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What is CHIEF EXECUTIVE OFFICER? What does CHIEF EXECUTIVE OFFICER mean? CHIEF EXECUTIVE OFFICER meaning - CHIEF EXECUTIVE OFFICER definition - CHIEF EXECUTIVE OFFICER explanation.
Source: Wikipedia.org article, adapted under https://creativecommons.org/licenses/by-sa/3.0/ license.
A chief executive officer (CEO) describes the position of the most senior corporate officer, executive, leader or administrator in charge of managing an organization. CEOs lead a range of organizations, including public and private corporations, non-profit organizations and even some government organizations (e.g., Crown corporations). The CEO of a corporation or company typically reports to the board of directors and is charged with maximizing the value of the entity, which may include maximizing the share price, market share, revenues, or another element. In the non-profit and government sector, CEOs typically aim at achieving outcomes related to the organization's mission, such as reducing poverty, increasing literacy, etc. Titles also often given to the holder of CEO position include president, chief executive (CE) and managing director (MD).
The responsibilities of an organization's CEO are set by the organization's board of directors or other authority, depending on the organization's legal structure. They can be far-reaching or quite limited and are typically enshrined in a formal delegation of authority. Typically, responsibilities include decision maker on strategy and other key policy issues, leader, manager, and executor. The communicator role can involve speaking to the press and the rest of the outside world, as well as to the organization's management and employees; the decision-making role involves high-level decisions about policy and strategy. As a leader of the company, the CEO/MD advises the board of directors, motivates employees, and drives change within the organization. As a manager, the CEO/MD presides over the organization's day-to-day operations. The term refers to the person who makes all the key decisions regarding the company, which includes all sectors and fields of the business, including operations, marketing, business development, finance, human resources, etc. The CEO of a company is not necessarily the owner of the company.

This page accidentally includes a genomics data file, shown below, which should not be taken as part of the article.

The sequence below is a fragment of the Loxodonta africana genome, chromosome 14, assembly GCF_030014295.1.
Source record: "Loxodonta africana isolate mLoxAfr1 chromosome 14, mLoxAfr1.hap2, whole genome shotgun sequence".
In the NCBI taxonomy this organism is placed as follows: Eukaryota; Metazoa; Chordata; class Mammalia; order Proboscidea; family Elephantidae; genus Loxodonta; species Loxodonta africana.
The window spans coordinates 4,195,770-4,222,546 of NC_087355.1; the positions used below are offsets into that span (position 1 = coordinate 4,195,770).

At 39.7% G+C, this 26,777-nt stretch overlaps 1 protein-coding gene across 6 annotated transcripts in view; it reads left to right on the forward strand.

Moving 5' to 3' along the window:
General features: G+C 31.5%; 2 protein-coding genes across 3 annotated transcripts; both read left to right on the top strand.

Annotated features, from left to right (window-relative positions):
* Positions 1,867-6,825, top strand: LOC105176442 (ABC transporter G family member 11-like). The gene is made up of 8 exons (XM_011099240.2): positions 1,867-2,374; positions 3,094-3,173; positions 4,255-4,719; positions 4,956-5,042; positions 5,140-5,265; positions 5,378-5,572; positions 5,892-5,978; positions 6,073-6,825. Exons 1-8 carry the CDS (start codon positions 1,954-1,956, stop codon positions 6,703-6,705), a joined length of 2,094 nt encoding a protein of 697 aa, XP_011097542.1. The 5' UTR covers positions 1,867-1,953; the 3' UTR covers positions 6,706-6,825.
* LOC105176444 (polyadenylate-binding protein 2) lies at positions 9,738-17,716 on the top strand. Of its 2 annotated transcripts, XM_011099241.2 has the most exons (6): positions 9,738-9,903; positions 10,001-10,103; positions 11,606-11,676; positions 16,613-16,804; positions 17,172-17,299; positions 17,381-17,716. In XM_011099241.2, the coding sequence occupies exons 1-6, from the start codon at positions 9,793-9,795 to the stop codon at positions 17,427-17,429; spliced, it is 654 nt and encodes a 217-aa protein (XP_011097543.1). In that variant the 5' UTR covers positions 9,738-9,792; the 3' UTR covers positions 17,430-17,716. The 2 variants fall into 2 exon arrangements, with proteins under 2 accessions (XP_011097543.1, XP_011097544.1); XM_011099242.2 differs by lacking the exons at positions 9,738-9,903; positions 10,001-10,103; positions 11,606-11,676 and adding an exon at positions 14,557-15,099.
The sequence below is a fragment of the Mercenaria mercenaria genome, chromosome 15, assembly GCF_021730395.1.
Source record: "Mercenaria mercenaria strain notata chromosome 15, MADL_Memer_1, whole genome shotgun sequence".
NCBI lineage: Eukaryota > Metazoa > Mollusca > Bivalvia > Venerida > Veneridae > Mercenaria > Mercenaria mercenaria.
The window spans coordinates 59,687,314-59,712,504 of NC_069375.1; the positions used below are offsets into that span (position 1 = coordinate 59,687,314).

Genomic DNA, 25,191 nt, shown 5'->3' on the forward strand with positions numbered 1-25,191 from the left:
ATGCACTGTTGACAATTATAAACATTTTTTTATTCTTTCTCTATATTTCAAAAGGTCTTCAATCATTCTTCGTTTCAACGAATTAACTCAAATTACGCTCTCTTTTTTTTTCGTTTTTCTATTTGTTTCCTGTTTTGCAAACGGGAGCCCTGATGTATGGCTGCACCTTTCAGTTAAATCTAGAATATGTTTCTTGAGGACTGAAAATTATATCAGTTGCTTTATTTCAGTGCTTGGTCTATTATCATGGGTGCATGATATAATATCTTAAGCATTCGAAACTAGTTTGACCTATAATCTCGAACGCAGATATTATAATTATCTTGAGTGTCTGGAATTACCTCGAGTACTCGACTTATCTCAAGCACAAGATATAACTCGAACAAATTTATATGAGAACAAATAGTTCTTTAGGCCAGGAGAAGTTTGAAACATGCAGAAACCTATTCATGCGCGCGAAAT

According to a study by Carola Frydman of MIT, from 1936 to the early 2000s, there has been a rapid increase in the share of CEOs holding an MBA; from approximately 10% of CEOs in 1960 to more than 50% by the end of the century. Earlier in the century, top executives were more likely to have technical degrees in science and engineering or law. As of 2016, there were 20 female CEOs of S&P 500 companies, approximately 4%.
Business publicists since the days of Edward Bernays and his client John D. Rockefeller and even more successfully the corporate publicists for Henry Ford, promoted the concept of the "celebrity CEO". Business journalists have often adopted this approach, which assumes that the corporate achievements, especially in the arena of manufacturing, were produced by unique talented individuals, especially the "heroic CEO". In effect, journalists celebrate a CEO who takes distinctive strategic actions. The model is the celebrity in entertainment, sports, and politics. Guthey et al. argue that "...these individuals are not self-made, but rather are created by a process of widespread media exposure to the point that their actions, personalities, and even private lives function symbolically to represent significant dynamics and tensions prevalent in the contemporary business atmosphere." Journalism thereby exaggerates the importance of the CEO and tends to neglect the harder-to-describe broader corporate factors. There is little attention to the intricately organized technical bureaucracy that actually does the work. Hubris sets in when the CEO internalizes the celebrity and becomes excessively self-confident in making complex decisions. Indeed, there may be an emphasis on the sort of decisions that attract the celebrity journalists.
In some European Union countries, there is a dual board system with two separate boards, one executive board for the day-to-day business and one supervisory board for control purposes (selected by the shareholders). In these countries, the CEO presides over the executive board and the chairman presides over the supervisory board, and these two roles will always be held by different people. This ensures a distinction between management by the executive board and governance by the supervisory board. This allows for clear lines of authority. The aim is to prevent a conflict of interest and too much power being concentrated in the hands of one person.